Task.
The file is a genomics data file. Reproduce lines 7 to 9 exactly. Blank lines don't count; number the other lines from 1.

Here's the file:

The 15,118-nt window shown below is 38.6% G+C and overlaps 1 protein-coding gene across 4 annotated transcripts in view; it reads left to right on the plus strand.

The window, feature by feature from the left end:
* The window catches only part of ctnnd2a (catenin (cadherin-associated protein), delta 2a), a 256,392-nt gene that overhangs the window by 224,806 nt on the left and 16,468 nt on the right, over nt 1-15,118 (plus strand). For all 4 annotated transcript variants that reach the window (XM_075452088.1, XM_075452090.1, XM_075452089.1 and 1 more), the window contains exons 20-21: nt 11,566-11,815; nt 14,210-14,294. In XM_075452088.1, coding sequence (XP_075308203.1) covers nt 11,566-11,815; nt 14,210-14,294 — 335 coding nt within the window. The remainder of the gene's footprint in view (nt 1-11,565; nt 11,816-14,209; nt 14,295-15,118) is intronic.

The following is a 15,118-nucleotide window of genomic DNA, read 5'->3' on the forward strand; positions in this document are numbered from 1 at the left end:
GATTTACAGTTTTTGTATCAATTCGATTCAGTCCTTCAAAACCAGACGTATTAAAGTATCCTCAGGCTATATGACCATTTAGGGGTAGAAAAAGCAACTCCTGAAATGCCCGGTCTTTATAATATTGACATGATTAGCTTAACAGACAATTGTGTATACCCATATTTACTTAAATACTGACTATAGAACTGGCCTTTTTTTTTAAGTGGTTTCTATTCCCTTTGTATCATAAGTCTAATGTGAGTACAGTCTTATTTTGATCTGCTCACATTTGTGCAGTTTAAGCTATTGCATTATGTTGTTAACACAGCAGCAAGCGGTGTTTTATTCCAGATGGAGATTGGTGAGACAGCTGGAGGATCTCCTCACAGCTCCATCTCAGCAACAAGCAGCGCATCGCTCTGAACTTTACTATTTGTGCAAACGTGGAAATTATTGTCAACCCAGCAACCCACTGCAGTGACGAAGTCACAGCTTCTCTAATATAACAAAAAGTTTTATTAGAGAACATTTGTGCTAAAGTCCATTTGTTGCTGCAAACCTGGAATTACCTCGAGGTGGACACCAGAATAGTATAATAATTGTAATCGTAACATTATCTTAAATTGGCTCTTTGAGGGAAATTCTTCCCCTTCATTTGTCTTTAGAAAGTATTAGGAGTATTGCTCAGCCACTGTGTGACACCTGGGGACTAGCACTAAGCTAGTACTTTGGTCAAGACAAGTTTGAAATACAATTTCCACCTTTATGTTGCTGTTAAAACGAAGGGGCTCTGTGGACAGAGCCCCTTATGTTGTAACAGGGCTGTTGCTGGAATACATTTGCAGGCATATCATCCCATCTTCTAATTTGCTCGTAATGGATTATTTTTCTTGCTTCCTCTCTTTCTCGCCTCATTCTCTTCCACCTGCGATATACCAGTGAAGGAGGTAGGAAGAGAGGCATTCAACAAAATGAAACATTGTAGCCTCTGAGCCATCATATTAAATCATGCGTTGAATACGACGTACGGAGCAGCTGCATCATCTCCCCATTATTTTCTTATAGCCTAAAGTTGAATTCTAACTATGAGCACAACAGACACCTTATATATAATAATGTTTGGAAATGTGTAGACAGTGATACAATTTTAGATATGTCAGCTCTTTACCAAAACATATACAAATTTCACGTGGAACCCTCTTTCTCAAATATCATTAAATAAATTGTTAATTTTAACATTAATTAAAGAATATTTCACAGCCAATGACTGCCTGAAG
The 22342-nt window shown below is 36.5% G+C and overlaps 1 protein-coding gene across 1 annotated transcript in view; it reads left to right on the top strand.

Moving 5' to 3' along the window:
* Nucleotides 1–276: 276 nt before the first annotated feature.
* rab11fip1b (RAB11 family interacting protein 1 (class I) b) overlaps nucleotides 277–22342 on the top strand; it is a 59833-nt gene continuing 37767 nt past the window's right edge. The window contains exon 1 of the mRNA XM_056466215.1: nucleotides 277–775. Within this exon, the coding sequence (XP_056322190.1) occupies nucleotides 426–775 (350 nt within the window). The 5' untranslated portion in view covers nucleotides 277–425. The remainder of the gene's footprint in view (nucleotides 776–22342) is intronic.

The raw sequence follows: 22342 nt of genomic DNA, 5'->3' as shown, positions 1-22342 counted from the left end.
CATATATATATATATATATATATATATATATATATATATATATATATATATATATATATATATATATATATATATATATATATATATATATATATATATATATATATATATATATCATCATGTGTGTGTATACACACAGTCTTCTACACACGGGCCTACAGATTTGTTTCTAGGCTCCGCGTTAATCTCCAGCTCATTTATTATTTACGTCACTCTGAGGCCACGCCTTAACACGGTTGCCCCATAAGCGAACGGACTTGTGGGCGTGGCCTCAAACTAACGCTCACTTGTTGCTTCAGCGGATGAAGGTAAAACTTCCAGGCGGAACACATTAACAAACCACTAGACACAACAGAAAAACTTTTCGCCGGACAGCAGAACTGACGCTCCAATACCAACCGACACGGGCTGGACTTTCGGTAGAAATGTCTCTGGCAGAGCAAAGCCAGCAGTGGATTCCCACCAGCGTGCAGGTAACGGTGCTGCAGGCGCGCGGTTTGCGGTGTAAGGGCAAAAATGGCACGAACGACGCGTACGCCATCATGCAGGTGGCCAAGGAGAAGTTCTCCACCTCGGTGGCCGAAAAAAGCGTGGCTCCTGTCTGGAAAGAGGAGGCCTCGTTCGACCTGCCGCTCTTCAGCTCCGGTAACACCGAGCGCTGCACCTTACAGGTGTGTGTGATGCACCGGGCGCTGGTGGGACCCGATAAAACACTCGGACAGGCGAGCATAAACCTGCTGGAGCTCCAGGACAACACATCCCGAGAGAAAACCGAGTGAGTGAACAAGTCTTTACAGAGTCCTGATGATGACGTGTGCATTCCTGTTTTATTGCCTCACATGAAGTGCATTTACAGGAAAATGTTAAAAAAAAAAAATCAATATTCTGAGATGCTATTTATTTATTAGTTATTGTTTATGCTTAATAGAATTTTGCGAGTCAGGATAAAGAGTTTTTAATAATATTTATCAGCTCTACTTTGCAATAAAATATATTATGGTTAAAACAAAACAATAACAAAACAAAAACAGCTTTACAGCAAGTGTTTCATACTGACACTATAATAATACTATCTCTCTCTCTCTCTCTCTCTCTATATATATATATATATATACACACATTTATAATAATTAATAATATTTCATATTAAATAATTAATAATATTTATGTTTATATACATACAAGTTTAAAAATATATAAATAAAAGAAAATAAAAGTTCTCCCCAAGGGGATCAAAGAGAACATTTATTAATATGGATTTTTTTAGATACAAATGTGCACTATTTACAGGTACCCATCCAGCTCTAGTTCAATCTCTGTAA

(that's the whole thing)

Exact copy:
Moving 5' to 3' along the window:
* Nucleotides 1–276: 276 nt before the first annotated feature.
* rab11fip1b (RAB11 family interacting protein 1 (class I) b) overlaps nucleotides 277–22342 on the top strand; it is a 59833-nt gene continuing 37767 nt past the window's right edge. The window contains exon 1 of the mRNA XM_056466215.1: nucleotides 277–775. Within this exon, the coding sequence (XP_056322190.1) occupies nucleotides 426–775 (350 nt within the window). The 5' untranslated portion in view covers nucleotides 277–425. The remainder of the gene's footprint in view (nucleotides 776–22342) is intronic.